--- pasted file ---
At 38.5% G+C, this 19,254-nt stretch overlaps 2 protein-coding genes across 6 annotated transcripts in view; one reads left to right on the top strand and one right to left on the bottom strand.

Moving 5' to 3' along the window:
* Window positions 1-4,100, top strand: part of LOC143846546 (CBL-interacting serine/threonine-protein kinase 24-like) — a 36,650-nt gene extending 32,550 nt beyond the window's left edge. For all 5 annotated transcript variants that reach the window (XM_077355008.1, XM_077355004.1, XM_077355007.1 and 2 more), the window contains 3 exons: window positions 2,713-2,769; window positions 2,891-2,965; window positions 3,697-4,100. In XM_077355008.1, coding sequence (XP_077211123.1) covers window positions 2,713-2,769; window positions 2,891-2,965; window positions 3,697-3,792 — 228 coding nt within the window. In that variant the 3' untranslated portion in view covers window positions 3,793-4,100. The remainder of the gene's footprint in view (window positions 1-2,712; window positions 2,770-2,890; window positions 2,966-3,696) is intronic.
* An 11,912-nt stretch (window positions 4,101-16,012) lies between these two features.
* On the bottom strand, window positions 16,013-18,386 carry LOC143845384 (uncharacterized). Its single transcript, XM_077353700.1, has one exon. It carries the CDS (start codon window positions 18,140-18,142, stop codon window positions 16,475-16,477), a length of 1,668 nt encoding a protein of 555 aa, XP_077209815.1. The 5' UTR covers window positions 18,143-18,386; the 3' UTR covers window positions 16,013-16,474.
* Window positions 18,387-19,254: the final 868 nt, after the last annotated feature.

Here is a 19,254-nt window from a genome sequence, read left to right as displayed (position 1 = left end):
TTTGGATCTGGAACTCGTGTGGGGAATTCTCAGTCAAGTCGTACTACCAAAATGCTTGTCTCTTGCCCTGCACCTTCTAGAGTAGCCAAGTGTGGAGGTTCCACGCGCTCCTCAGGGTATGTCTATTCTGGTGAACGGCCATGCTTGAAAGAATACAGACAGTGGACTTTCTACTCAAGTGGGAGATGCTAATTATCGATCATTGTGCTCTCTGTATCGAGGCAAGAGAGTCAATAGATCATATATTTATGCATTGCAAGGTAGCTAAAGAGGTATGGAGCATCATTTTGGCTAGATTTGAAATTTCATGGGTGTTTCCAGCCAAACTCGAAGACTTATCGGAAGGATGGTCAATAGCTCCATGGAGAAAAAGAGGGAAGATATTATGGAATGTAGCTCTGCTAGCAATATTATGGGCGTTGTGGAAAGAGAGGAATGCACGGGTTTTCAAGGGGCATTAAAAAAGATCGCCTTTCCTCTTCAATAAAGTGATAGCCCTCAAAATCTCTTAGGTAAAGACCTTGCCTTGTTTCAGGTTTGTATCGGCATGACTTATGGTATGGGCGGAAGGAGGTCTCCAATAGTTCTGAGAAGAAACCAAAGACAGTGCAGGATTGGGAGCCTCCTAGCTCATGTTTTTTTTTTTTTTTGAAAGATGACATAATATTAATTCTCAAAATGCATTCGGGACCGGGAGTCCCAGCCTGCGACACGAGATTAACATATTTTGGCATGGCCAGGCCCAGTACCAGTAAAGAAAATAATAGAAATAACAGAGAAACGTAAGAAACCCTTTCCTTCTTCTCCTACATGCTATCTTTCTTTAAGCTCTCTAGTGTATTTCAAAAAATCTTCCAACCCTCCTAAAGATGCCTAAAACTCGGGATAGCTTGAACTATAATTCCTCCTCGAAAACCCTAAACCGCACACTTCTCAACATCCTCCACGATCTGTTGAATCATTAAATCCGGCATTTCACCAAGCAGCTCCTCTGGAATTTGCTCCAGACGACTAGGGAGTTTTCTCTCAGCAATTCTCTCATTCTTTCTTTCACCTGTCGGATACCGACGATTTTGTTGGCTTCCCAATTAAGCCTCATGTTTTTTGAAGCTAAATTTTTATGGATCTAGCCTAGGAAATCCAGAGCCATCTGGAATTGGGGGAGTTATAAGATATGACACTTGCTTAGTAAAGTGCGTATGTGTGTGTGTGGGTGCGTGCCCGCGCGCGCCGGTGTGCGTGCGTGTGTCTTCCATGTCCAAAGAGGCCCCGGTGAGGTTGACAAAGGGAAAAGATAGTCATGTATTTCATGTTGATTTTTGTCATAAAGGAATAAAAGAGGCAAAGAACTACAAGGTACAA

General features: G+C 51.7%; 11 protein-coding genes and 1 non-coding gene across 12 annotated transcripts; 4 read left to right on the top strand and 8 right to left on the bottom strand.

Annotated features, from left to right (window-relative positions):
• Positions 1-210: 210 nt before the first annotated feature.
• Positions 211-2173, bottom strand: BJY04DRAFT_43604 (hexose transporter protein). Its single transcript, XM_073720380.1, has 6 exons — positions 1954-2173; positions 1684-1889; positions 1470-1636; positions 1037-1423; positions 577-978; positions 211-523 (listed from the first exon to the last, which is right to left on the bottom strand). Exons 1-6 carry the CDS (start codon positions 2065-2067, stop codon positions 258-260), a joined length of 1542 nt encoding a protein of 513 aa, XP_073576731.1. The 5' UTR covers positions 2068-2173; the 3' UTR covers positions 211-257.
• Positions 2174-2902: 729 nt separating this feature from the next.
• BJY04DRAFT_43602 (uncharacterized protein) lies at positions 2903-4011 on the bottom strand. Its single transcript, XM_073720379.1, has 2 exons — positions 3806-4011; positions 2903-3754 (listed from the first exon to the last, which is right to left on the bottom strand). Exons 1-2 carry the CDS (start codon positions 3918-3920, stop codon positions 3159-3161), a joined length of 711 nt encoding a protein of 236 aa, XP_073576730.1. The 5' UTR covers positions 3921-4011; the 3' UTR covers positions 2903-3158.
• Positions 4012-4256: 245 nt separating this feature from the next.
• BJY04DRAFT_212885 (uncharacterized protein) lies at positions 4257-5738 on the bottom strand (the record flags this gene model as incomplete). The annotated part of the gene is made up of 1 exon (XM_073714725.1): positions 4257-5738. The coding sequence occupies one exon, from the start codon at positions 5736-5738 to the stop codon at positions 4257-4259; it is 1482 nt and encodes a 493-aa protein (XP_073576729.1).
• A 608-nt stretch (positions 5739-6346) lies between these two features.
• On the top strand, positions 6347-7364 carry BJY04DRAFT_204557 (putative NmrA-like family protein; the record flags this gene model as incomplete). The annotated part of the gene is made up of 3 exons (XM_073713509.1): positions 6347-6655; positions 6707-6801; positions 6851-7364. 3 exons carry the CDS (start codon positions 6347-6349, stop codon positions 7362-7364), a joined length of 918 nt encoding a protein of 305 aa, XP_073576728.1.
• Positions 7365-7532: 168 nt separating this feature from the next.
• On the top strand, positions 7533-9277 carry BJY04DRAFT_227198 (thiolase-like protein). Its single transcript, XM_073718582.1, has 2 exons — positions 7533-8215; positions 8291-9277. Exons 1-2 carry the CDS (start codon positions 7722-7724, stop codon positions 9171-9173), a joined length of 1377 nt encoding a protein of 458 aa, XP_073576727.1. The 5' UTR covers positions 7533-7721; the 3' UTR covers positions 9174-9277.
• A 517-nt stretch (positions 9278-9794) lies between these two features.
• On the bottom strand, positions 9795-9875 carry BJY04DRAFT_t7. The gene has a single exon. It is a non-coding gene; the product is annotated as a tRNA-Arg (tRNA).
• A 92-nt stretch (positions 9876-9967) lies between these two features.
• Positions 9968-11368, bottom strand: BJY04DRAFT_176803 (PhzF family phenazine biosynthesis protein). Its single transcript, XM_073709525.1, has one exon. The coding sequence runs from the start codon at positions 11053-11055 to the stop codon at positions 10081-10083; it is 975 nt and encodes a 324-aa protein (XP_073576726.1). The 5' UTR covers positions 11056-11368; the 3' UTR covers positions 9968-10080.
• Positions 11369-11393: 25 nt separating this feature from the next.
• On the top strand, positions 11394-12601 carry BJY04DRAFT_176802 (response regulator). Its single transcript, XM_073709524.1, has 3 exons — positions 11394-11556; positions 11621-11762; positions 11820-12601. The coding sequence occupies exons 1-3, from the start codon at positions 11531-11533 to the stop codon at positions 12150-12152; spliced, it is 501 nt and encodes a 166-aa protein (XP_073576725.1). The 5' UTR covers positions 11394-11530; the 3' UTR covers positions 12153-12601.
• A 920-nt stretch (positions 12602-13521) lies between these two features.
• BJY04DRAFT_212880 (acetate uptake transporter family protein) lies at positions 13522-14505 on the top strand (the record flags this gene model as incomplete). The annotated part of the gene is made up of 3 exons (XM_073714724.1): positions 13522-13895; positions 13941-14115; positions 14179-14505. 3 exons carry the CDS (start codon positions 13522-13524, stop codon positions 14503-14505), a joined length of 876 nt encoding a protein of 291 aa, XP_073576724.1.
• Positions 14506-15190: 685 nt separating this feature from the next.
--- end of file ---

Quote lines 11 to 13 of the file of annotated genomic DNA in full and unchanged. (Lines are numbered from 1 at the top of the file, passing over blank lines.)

• Positions 1-210: 210 nt before the first annotated feature.
• Positions 211-2173, bottom strand: BJY04DRAFT_43604 (hexose transporter protein). Its single transcript, XM_073720380.1, has 6 exons — positions 1954-2173; positions 1684-1889; positions 1470-1636; positions 1037-1423; positions 577-978; positions 211-523 (listed from the first exon to the last, which is right to left on the bottom strand). Exons 1-6 carry the CDS (start codon positions 2065-2067, stop codon positions 258-260), a joined length of 1542 nt encoding a protein of 513 aa, XP_073576731.1. The 5' UTR covers positions 2068-2173; the 3' UTR covers positions 211-257.
• Positions 2174-2902: 729 nt separating this feature from the next.